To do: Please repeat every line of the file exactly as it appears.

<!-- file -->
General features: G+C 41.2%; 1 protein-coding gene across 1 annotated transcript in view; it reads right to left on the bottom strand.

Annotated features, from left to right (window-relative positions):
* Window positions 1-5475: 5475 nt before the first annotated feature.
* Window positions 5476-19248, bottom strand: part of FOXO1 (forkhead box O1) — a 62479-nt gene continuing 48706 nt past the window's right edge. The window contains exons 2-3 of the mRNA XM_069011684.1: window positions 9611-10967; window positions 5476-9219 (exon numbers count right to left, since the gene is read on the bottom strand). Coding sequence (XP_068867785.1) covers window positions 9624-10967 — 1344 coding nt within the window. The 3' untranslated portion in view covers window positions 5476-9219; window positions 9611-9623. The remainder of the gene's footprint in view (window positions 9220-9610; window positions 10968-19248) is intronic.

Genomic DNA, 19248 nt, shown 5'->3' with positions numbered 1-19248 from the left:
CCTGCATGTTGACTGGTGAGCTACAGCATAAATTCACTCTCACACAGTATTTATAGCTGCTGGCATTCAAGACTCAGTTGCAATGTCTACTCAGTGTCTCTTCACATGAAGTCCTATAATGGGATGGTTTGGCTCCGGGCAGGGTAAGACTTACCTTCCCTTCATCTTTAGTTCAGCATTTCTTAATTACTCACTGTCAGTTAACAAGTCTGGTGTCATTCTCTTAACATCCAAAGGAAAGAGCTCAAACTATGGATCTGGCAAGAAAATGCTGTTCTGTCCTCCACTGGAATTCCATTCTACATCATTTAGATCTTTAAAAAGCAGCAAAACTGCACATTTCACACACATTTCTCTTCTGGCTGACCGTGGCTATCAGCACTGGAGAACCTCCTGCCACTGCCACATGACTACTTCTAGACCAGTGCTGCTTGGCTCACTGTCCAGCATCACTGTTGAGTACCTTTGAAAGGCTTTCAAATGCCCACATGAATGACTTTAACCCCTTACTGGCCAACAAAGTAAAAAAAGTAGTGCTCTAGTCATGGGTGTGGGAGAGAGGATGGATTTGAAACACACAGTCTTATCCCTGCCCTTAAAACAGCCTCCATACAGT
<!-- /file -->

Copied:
General features: G+C 41.2%; 1 protein-coding gene across 1 annotated transcript in view; it reads right to left on the bottom strand.

Annotated features, from left to right (window-relative positions):
* Window positions 1-5475: 5475 nt before the first annotated feature.
* Window positions 5476-19248, bottom strand: part of FOXO1 (forkhead box O1) — a 62479-nt gene continuing 48706 nt past the window's right edge. The window contains exons 2-3 of the mRNA XM_069011684.1: window positions 9611-10967; window positions 5476-9219 (exon numbers count right to left, since the gene is read on the bottom strand). Coding sequence (XP_068867785.1) covers window positions 9624-10967 — 1344 coding nt within the window. The 3' untranslated portion in view covers window positions 5476-9219; window positions 9611-9623. The remainder of the gene's footprint in view (window positions 9220-9610; window positions 10968-19248) is intronic.

Genomic DNA, 19248 nt, shown 5'->3' with positions numbered 1-19248 from the left:
CCTGCATGTTGACTGGTGAGCTACAGCATAAATTCACTCTCACACAGTATTTATAGCTGCTGGCATTCAAGACTCAGTTGCAATGTCTACTCAGTGTCTCTTCACATGAAGTCCTATAATGGGATGGTTTGGCTCCGGGCAGGGTAAGACTTACCTTCCCTTCATCTTTAGTTCAGCATTTCTTAATTACTCACTGTCAGTTAACAAGTCTGGTGTCATTCTCTTAACATCCAAAGGAAAGAGCTCAAACTATGGATCTGGCAAGAAAATGCTGTTCTGTCCTCCACTGGAATTCCATTCTACATCATTTAGATCTTTAAAAAGCAGCAAAACTGCACATTTCACACACATTTCTCTTCTGGCTGACCGTGGCTATCAGCACTGGAGAACCTCCTGCCACTGCCACATGACTACTTCTAGACCAGTGCTGCTTGGCTCACTGTCCAGCATCACTGTTGAGTACCTTTGAAAGGCTTTCAAATGCCCACATGAATGACTTTAACCCCTTACTGGCCAACAAAGTAAAAAAAGTAGTGCTCTAGTCATGGGTGTGGGAGAGAGGATGGATTTGAAACACACAGTCTTATCCCTGCCCTTAAAACAGCCTCCATACAGT